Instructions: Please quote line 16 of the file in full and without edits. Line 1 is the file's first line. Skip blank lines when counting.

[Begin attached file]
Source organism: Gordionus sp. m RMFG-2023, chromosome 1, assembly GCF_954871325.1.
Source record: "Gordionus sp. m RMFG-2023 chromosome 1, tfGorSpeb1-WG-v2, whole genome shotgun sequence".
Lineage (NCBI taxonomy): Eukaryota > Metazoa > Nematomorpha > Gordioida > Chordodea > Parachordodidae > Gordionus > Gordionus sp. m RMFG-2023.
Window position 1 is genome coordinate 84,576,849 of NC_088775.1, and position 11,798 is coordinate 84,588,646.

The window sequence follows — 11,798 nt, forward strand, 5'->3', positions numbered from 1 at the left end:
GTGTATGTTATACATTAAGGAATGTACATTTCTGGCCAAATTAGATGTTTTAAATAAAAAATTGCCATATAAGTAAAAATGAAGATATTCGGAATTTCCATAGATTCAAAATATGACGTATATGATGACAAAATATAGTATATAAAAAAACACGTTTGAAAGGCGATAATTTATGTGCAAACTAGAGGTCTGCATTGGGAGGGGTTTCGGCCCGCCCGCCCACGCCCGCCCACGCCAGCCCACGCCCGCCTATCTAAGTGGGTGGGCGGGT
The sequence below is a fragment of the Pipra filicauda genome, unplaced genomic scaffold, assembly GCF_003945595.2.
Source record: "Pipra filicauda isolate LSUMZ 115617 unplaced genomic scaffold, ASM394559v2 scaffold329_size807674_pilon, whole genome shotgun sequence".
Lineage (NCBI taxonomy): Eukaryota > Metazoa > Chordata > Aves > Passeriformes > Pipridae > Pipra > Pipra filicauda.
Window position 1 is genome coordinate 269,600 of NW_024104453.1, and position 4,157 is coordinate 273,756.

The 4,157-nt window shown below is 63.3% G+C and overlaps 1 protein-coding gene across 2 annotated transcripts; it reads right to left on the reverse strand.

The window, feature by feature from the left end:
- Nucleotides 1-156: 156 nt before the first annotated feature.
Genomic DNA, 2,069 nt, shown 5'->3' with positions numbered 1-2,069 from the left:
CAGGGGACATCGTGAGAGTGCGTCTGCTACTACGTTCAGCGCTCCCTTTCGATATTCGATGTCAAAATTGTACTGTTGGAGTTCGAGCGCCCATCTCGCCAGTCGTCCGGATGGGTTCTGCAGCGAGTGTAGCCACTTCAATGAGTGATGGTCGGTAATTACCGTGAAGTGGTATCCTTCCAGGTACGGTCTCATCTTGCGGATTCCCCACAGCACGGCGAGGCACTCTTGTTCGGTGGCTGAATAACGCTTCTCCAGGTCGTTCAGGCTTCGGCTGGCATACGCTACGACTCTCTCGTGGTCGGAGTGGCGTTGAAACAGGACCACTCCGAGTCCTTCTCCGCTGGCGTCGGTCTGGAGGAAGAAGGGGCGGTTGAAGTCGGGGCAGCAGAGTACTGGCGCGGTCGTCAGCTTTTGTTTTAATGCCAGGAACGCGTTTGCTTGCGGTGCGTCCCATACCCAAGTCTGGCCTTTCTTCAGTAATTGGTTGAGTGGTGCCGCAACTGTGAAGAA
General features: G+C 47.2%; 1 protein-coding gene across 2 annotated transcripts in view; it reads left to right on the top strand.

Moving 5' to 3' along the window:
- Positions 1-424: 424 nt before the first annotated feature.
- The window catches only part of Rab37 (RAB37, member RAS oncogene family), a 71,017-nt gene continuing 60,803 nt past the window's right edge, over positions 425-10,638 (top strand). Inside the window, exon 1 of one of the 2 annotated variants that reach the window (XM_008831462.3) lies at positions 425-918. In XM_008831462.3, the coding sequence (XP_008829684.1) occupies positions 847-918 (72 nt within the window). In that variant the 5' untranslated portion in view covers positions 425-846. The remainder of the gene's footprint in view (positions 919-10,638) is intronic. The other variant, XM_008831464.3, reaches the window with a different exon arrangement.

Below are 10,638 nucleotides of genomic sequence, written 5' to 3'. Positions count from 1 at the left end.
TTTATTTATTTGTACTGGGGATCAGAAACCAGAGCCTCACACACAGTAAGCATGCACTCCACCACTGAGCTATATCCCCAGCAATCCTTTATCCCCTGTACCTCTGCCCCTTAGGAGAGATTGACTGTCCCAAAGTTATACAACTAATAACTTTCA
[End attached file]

General features: G+C 47.2%; 1 protein-coding gene across 2 annotated transcripts in view; it reads left to right on the top strand.